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Oh My God! The Sky is Falling!

When, after 2004, the notion of a “troop surge” started to become something of a cliché, and the verb surge began to appear in more and more places, I had a shadowy, antagonistic response every time I came across it. But, like an itch that needs scratching but isn’t intense enough to force its way into your consciousness, troop surges remained at the periphery of my attention. And, until this morning, I never investigated if the prickly intuition I had about the phrase — that its unthinking repetition and proliferation in the media masks something more significant than just another shift in news-cycle language — were true. But, since I am somewhat without anything to do today — no announcements to copyedit, no desire to pound out several more pages on Arendt — I went to LexisNexis and looked into the use of “troop surge.”

From 1999 to 2003, a search for the phrase turns up nothing. The first article in the last 10 years to contain both “surge” and “troop,” “Relax, It’s Only a Surge,” occurs on February 05, 2004, in Washington Outlook. In it, the then chief of Central Command, John Abizaid, discusses the novel way that troops will be deployed in conflicts of the future:

I would prefer [that a commander] should feel free to go to the secretary of Defense and say, ‘Look, we’re going to need a brigade here for probably 60 days for a certain operation.’ I think this concept of [employing] a combination of a base force in the region plus surge forces — to use things as you need them, and for all of the combatant commanders to have less ownership — is pretty important. You [can then] use surge forces to deal with specific military problems.”

The motivation appears to increase the efficiency of the armed forces. Strategists develop a plan and ask for the specific amount of forces they would need to achieve it. A sudden increase in the number of troops being sent to a location, then, is nothing remarkable — nothing to use to indicate any great change in policy or fortune in war. The article continues,

Nor should anyone overreact to these changes in numbers. “Whenever we throw in extra forces, it’s ‘Oh my God, the sky is falling,’” Abizaid said. “Or when we take out forces, they’re leaving too soon and the place is going to fall apart.” So, seers will now have to look elsewhere for predictions of disaster or success.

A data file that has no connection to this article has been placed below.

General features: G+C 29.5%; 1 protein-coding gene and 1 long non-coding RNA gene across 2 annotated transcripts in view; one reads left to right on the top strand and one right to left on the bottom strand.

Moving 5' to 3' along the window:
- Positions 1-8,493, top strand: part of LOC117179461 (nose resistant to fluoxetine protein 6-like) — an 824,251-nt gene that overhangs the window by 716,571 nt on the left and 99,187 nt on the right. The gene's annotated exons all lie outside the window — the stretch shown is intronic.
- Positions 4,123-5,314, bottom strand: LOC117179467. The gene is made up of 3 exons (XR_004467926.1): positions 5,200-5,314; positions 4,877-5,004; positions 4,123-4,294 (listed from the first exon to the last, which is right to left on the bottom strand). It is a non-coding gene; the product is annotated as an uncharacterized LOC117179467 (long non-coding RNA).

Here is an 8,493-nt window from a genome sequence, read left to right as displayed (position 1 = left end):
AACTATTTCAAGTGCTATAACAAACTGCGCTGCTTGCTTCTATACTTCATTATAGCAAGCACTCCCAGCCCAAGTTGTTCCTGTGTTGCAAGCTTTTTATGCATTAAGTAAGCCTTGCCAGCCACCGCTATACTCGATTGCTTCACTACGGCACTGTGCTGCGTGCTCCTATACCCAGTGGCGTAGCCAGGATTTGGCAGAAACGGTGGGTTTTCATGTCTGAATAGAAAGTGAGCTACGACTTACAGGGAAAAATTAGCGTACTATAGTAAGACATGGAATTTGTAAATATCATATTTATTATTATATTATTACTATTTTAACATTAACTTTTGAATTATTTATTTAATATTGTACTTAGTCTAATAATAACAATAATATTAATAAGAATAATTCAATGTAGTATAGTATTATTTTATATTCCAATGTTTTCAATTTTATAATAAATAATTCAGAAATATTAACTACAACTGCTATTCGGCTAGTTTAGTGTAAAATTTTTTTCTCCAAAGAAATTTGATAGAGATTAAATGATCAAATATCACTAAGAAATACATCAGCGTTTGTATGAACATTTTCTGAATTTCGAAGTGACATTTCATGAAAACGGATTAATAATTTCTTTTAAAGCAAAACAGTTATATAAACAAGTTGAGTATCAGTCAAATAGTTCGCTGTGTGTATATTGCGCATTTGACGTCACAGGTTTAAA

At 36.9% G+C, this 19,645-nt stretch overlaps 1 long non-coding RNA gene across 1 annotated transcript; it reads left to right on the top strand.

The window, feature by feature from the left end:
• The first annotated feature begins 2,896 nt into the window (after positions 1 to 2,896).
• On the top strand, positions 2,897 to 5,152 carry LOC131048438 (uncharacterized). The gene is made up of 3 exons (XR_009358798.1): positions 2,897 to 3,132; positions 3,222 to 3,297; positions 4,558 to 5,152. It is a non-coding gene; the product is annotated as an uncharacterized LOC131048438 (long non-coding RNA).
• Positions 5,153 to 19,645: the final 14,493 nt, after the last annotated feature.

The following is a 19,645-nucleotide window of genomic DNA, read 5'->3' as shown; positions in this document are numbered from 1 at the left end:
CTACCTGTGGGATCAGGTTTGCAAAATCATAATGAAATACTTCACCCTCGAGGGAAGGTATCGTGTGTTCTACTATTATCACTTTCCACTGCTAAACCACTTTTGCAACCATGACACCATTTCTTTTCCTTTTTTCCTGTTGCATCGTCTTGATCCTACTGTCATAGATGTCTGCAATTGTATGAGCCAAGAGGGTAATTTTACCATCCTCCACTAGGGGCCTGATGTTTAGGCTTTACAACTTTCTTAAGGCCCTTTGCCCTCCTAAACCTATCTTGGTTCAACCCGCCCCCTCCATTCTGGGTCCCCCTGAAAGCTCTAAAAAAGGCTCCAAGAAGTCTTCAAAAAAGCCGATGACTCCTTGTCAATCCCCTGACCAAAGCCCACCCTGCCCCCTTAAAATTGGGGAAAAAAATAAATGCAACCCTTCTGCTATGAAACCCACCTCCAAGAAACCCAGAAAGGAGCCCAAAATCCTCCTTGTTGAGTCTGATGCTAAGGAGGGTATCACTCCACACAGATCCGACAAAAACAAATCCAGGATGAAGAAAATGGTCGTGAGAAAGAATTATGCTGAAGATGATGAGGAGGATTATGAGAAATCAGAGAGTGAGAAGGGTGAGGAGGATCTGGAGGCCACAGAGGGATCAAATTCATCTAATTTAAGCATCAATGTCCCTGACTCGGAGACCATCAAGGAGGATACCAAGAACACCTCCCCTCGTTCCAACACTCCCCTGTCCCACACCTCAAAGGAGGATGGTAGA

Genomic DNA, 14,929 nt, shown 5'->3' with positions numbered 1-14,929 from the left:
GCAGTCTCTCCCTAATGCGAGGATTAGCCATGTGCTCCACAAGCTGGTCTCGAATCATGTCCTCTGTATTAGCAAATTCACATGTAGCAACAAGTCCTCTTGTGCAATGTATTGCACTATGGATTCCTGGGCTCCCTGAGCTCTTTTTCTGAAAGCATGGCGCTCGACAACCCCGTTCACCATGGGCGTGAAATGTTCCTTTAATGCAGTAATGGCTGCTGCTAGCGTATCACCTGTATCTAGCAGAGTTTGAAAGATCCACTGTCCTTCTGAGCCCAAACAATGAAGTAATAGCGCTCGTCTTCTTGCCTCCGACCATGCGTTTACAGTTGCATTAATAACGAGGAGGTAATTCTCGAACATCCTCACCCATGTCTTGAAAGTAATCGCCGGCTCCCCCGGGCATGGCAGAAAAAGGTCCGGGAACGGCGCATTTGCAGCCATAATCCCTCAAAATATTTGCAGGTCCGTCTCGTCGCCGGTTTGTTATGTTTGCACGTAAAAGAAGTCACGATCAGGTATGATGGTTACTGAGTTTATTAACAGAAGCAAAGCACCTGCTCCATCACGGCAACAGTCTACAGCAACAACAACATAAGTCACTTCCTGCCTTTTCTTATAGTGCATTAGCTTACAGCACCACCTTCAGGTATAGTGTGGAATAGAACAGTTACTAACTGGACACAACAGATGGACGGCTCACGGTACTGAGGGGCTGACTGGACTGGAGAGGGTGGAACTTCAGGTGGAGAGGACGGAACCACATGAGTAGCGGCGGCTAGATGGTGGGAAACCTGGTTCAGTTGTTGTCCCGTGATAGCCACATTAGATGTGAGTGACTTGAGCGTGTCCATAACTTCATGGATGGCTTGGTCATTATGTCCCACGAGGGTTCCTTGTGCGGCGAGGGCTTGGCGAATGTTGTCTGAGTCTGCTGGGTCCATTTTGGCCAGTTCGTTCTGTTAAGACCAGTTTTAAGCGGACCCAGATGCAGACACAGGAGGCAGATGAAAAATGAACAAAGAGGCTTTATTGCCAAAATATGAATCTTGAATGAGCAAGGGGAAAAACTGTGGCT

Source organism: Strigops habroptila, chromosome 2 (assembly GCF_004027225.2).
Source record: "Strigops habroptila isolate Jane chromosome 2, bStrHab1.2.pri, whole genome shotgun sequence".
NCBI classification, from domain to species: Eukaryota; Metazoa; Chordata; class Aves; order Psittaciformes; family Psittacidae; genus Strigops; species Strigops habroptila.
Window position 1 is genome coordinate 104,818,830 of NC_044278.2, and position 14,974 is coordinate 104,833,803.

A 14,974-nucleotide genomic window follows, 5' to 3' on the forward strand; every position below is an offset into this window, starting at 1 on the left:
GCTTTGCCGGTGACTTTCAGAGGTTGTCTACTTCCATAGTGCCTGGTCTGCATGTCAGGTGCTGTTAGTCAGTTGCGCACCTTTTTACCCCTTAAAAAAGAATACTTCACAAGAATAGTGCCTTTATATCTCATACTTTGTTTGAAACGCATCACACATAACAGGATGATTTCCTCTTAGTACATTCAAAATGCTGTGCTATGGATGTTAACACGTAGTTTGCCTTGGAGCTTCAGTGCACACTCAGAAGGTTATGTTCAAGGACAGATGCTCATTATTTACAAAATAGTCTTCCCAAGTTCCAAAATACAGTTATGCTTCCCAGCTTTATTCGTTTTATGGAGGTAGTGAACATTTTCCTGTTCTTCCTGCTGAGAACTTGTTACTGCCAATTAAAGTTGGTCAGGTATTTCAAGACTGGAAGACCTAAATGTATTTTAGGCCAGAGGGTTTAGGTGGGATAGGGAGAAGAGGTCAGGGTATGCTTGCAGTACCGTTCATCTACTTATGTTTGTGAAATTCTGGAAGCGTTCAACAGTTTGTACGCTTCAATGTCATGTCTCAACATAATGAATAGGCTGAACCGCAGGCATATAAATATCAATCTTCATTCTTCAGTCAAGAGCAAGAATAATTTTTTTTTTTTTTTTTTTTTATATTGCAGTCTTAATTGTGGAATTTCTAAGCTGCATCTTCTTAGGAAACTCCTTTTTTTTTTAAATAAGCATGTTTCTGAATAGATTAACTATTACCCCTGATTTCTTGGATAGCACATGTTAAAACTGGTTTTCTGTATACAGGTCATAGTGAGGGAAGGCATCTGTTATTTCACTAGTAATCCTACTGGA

Abizaid, apparently concerned with the flexible application of military resources, also has an interest in stopping observers from reflecting on what exactly that application entails. Surges, for the general, are as useful as smokescreens to distract we Chicken Littles, who pessimistically eye the sky, as they are for achieving military objectives. No longer are troop levels a meaningful indicator of impending “disaster or success” for the public; they just indicate a sudden increase or decrease as requested by commanders who, apparently, are just “going to need a brigade… for a certain operation.” The contemporary usage of surge is then set: a rapid increase in troop levels, per the advise of military experts, to achieve determinate ends, which is meaningless as an indicator, to observers or citizens, about anything other than efficiently meeting military objectives.

After the Outlook article, there is a gap in the LexisNexis database for major publications and news wire stories until September 17, 2004, when a piece written by William Safire, “A Hot Word for a Heated Campaign,” appeared in the International Herald Tribune. During the six months in between the two pieces, the presidential campaigns of Bush and Kerry performed the macabre kabuki routines that make up US electoral politics, and used the notion of a “surge” as a set piece. Saphire’s article looks at the rhetorical posturing of the political actors, noting that one party’s “surge” in momentum is merely an electoral “bounce” to its opponents, and running through the latin root of surge. By the time he wrote the article, George Bush had already begun speaking about the rapid redeployment of troops from Europe in terms of a “surge”; it seems that the novel Pentagon strategy had been taken up and adopted by the president and his handlers. Soon, there would be a debate about a “surge” in Iraq.

Categories: Notes.

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